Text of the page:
The ETS reports that students intending to major in philosophy on average receive the highest scores on the Verbal and Analytic Writing portions of the GRE, the most common entrance examination for graduate school, compared with any other intended field of study. On average, philosophy majors also receive a higher Quantitative score on the GRE than any social science major. On the GMAT, the most common entrance examination for business school, philosophy majors outperform all common/traditional business majors (i.e. accounting, finance, or business management) by an average of 15% and place 2nd best overall, behind only mathematics majors. On the LSAT, the required entrance exam for all accredited law schools, the Journal of Economic Education reports that philosophy majors on average score the second highest of any undergraduate major, behind only physics/mathematics. Indeed, philosophy majors generally score significantly higher than political science, history, communications, public administration, and government majors, all popular pre-law majors. Importantly, pre-law majors ranked 28th of 29 categories – above criminal justice but lower than each of the natural sciences, social sciences, and humanities fields.
Again, is it worth compromising our students the opportunity to achieve this sort of success for the re-allocation of a single faculty’s funding?
- Finally, the idea that the philosophy minor could somehow not only continue, but be strengthened by the recent news is decidedly short-sighted. Given that the interest is to cut costs, at least one faculty member would necessarily lose their position (neither have attended seminary). Yet, if the less-senior faculty member were to lose his position, he would take with him nearly all of the actively offered philosophy upper-level coursework and electives, many of which are required by programs in Biblical Studies, History and Government, Business and Communication. The philosophy coursework offered simply cannot be maintained by a single professor, who will likely be leading a recently-doubled honors program and the Intro to Humanities coursework.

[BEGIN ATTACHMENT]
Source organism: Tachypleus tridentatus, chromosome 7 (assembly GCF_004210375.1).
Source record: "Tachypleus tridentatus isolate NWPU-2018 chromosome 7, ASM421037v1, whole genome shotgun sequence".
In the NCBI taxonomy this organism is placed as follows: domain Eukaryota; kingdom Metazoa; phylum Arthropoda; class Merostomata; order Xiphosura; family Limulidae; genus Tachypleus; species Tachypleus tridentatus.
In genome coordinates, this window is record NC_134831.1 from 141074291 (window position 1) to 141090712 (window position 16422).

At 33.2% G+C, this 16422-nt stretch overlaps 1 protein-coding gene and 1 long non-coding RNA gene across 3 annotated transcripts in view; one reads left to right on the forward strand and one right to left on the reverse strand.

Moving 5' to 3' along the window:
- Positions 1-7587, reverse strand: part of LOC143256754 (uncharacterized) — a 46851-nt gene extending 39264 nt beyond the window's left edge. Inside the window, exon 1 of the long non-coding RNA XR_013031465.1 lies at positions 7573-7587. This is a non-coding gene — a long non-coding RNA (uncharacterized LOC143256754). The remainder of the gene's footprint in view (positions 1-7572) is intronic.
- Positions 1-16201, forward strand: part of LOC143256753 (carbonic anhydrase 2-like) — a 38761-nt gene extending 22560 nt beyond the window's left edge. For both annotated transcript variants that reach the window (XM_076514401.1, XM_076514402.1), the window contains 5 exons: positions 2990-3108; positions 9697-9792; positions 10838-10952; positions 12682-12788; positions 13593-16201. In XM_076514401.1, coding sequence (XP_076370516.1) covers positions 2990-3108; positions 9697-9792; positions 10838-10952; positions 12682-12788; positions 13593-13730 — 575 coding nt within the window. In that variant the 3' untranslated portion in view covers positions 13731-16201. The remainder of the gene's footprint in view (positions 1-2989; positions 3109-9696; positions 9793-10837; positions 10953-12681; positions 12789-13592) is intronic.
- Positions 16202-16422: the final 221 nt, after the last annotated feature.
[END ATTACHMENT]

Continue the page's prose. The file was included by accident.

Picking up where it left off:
I raise these seven points because, after careful consideration and a survey of the information available, I find them a compelling counter-narrative to the university’s allegedly pragmatic proposal to conclude the program. It is for these reasons, among others, that I strongly object to the Board’s most recent statements regarding the philosophy major.
Finally, honorable board members, I humbly suggest you look to the unhealthy environment that is Cedarville’s students, faculty, staff, and even your own Board. Many students have already begun to research and consider the transfer process, and are looking to competitor schools like Wheaton. Numerous faculty and staff, though concerned about recent decisions, have self-silenced out of fear of losing their own positions. Many others are making arrangements to pursue employment in other venues, while others plan to resign before the beginning of next year. Chris Williamson, a recent addition and respected Board Member by the Cedarville Community, not only plans to resign over your recent statements, but remove his son from the school and initially declined the offer to give the commencement address. The vast majority of this toxicity is the direct result of Cedarville’s drastic decisions to cut approximately $4 million in budgetary expenses. I ask you, as an alumnus who looks incredibly fondly on his time at Cedarville: are these costs worth these consequences? Is Cedarville University, in its currents state, the Christ-centered learning community which you have hoped to foster?
It is for these reasons that I humbly and formally state my convicted, deep disapproval over your recent decision. I encourage your reply and hope to continue this conversation as needed. Please know that my family, which has set aside a sum of money to begin an endowment scholarship at Cedarville, will find other uses for that funding, given the recent decisions and actions by our alma mater.
Please, as your fellow Cedarville community member, and as a concerned alumnus, I humbly ask that you reconsider your recent decisions.